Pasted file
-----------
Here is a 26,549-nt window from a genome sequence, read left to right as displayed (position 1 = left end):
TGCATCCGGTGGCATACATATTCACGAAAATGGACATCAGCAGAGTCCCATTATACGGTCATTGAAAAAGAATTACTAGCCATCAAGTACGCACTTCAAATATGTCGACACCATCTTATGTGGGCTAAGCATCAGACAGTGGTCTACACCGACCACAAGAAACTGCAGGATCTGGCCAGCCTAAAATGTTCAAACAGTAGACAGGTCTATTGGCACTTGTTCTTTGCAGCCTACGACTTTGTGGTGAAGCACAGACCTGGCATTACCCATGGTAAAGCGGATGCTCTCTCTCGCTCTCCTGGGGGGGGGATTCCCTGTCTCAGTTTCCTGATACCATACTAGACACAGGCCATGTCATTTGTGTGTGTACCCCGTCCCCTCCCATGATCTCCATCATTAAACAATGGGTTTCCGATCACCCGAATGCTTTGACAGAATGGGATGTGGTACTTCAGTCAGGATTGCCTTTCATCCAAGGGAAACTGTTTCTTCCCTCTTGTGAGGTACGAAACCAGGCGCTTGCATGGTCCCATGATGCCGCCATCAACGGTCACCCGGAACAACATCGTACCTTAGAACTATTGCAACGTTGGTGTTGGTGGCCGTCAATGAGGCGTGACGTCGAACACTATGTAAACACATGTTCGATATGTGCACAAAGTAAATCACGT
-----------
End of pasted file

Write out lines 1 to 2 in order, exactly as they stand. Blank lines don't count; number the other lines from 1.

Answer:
Here is a 26,549-nt window from a genome sequence, read left to right as displayed (position 1 = left end):
TGCATCCGGTGGCATACATATTCACGAAAATGGACATCAGCAGAGTCCCATTATACGGTCATTGAAAAAGAATTACTAGCCATCAAGTACGCACTTCAAATATGTCGACACCATCTTATGTGGGCTAAGCATCAGACAGTGGTCTACACCGACCACAAGAAACTGCAGGATCTGGCCAGCCTAAAATGTTCAAACAGTAGACAGGTCTATTGGCACTTGTTCTTTGCAGCCTACGACTTTGTGGTGAAGCACAGACCTGGCATTACCCATGGTAAAGCGGATGCTCTCTCTCGCTCTCCTGGGGGGGGGATTCCCTGTCTCAGTTTCCTGATACCATACTAGACACAGGCCATGTCATTTGTGTGTGTACCCCGTCCCCTCCCATGATCTCCATCATTAAACAATGGGTTTCCGATCACCCGAATGCTTTGACAGAATGGGATGTGGTACTTCAGTCAGGATTGCCTTTCATCCAAGGGAAACTGTTTCTTCCCTCTTGTGAGGTACGAAACCAGGCGCTTGCATGGTCCCATGATGCCGCCATCAACGGTCACCCGGAACAACATCGTACCTTAGAACTATTGCAACGTTGGTGTTGGTGGCCGTCAATGAGGCGTGACGTCGAACACTATGTAAACACATGTTCGATATGTGCACAAAGTAAATCACGT